“Some decisions are consequential and irreversible or nearly irreversible — one-way doors — and these decisions must be made methodically, carefully, slowly, with great deliberation and consultation. If you walk through and don’t like what you see on the other side, you can’t get back to where you were before. We can call these Type 1 decisions. But most decisions aren’t like that — they are changeable, reversible — they’re two-way doors. If you’ve made a suboptimal Type 2 decision, you don’t have to live with the consequences for that long. You can reopen the door and go back through. Type 2 decisions can and should be made quickly by high judgment individuals or small groups.

“As organizations get larger, there seems to be a tendency to use the heavy-weight Type 1 decision-making process on most decisions, including many Type 2 decisions. The end result of this is slowness, unthoughtful risk aversion, failure to experiment sufficiently, and consequently diminished invention. We’ll have to figure out how to fight that tendency.”

2016

Day 1 vs. Day 2. This runs deep in Amazon’s core operating logic and corporate culture.

“Day 2 is stasis. Followed by irrelevance. Followed by excruciating, painful decline. Followed by death. And that is why it is always Day 1. […] Here’s a starter pack of essentials for Day 1 defense: customer obsession, a skeptical view of proxies, the eager adoption of external trends, and high-velocity decision making.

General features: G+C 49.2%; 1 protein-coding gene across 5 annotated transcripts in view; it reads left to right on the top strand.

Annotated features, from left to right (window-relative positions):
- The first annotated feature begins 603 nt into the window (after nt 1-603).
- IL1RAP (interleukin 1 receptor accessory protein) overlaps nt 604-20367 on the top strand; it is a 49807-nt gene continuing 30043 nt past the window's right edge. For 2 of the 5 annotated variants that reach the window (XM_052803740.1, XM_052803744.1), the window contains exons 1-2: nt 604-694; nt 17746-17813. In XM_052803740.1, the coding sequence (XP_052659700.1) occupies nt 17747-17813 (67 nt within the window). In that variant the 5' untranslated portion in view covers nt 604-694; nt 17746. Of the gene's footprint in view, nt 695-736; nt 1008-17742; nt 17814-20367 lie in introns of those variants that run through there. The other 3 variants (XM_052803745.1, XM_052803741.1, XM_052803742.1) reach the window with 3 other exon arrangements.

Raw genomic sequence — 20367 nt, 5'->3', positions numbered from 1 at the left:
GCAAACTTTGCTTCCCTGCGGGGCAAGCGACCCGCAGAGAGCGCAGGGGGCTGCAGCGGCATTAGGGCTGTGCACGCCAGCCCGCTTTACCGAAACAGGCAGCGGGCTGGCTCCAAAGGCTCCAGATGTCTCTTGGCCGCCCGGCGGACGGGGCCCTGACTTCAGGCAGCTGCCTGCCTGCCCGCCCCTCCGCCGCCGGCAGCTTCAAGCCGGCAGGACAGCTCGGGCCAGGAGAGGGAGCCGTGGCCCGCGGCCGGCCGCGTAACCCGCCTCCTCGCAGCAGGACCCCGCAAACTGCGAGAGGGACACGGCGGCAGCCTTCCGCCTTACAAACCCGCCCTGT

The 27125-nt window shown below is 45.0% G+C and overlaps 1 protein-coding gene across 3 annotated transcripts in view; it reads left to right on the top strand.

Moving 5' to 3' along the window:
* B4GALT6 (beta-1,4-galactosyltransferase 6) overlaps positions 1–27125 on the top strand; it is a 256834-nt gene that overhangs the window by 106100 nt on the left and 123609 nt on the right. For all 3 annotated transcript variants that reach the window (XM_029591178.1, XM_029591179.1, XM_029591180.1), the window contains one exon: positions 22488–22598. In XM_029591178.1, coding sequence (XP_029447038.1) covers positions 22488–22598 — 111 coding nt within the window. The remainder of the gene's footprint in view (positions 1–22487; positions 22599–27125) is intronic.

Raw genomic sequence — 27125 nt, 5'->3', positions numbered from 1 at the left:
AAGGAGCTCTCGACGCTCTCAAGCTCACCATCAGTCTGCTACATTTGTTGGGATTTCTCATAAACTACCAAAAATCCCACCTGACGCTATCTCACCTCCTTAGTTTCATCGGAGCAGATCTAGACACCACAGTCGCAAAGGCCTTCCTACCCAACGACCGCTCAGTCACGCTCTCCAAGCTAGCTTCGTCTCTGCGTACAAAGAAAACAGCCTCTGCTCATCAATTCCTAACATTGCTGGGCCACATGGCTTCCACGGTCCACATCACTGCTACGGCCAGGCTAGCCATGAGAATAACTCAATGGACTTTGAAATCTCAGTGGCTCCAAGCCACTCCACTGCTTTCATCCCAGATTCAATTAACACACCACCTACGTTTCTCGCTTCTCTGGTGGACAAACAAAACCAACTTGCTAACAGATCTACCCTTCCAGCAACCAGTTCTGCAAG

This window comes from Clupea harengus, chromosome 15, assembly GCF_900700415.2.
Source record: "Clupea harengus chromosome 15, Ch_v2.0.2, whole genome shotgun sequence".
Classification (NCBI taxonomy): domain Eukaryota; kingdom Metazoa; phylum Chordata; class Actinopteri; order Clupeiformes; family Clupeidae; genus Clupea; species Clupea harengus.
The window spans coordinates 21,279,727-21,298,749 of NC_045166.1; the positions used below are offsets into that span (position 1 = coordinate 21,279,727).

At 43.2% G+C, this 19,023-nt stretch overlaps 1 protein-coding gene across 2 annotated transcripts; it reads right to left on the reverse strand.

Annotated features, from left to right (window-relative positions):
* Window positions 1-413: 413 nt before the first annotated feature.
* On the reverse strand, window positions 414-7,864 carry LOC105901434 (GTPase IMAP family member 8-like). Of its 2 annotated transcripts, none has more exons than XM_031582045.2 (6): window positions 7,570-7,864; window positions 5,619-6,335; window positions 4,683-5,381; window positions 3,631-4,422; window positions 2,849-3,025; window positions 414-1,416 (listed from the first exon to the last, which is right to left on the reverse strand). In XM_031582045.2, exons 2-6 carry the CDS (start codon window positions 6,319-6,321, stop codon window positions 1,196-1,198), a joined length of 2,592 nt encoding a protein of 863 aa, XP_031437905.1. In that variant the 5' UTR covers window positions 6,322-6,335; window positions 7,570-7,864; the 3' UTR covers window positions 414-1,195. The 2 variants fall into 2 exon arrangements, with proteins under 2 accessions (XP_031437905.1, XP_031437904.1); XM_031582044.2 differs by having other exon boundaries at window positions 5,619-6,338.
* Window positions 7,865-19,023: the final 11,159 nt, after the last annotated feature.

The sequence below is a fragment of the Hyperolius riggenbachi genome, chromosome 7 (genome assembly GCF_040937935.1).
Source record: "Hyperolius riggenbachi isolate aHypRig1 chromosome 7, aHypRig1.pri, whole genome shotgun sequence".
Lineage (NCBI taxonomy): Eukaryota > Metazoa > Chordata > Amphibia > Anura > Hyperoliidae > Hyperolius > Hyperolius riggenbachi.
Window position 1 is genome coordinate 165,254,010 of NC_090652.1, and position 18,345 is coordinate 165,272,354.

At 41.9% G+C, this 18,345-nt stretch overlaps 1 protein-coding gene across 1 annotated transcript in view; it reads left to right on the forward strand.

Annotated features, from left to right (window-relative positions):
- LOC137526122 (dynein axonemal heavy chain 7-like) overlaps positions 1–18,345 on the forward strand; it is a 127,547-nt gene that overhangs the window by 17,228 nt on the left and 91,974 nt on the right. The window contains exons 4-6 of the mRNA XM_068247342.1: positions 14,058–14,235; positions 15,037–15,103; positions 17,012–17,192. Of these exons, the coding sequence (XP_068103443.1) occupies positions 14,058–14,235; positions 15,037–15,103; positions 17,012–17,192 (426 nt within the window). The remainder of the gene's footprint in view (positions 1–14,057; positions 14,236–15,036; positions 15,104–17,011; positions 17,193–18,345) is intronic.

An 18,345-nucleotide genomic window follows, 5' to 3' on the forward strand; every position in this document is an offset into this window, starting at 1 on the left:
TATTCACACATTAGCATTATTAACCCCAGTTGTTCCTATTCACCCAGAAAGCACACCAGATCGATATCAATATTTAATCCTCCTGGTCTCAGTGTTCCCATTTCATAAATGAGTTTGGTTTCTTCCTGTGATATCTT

The psychology of customers.

“There are many advantages to a customer-centric approach, but here’s the big one: customers are always beautifully, wonderfully dissatisfied, even when they report being happy and business is great. Even when they don’t yet know it, customers want something better, and your desire to delight customers will drive you to invent on their behalf. No customer ever asked Amazon to create the Prime membership program, but it sure turns out they wanted it, and I could give you many such examples.”

The science of decision making. One cannot wait to have all the information for the world moves fast. Bad decision outcomes can be improved by having the flexibility to course correct.

“Second, most decisions should probably be made with somewhere around 70% of the information you wish you had. If you wait for 90%, in most cases, you’re probably being slow. Plus, either way, you need to be good at quickly recognizing and correcting bad decisions. If you’re good at course correcting, being wrong may be less costly than you think, whereas being slow is going to be expensive for sure.

“Fourth, recognize true misalignment issues early and escalate them immediately. Sometimes teams have different objectives and fundamentally different views. They are not aligned. No amount of discussion, no number of meetings will resolve that deep misalignment. Without escalation, the default dispute resolution mechanism for this scenario is exhaustion.”

2017

High standards, a core component of the Amazon fabric.

“What do you need to achieve high standards in a particular domain area? First, you have to be able to recognize what good looks like in that domain. Second, you must have realistic expectations for how hard it should be (how much work it will take) to achieve that result — the scope.”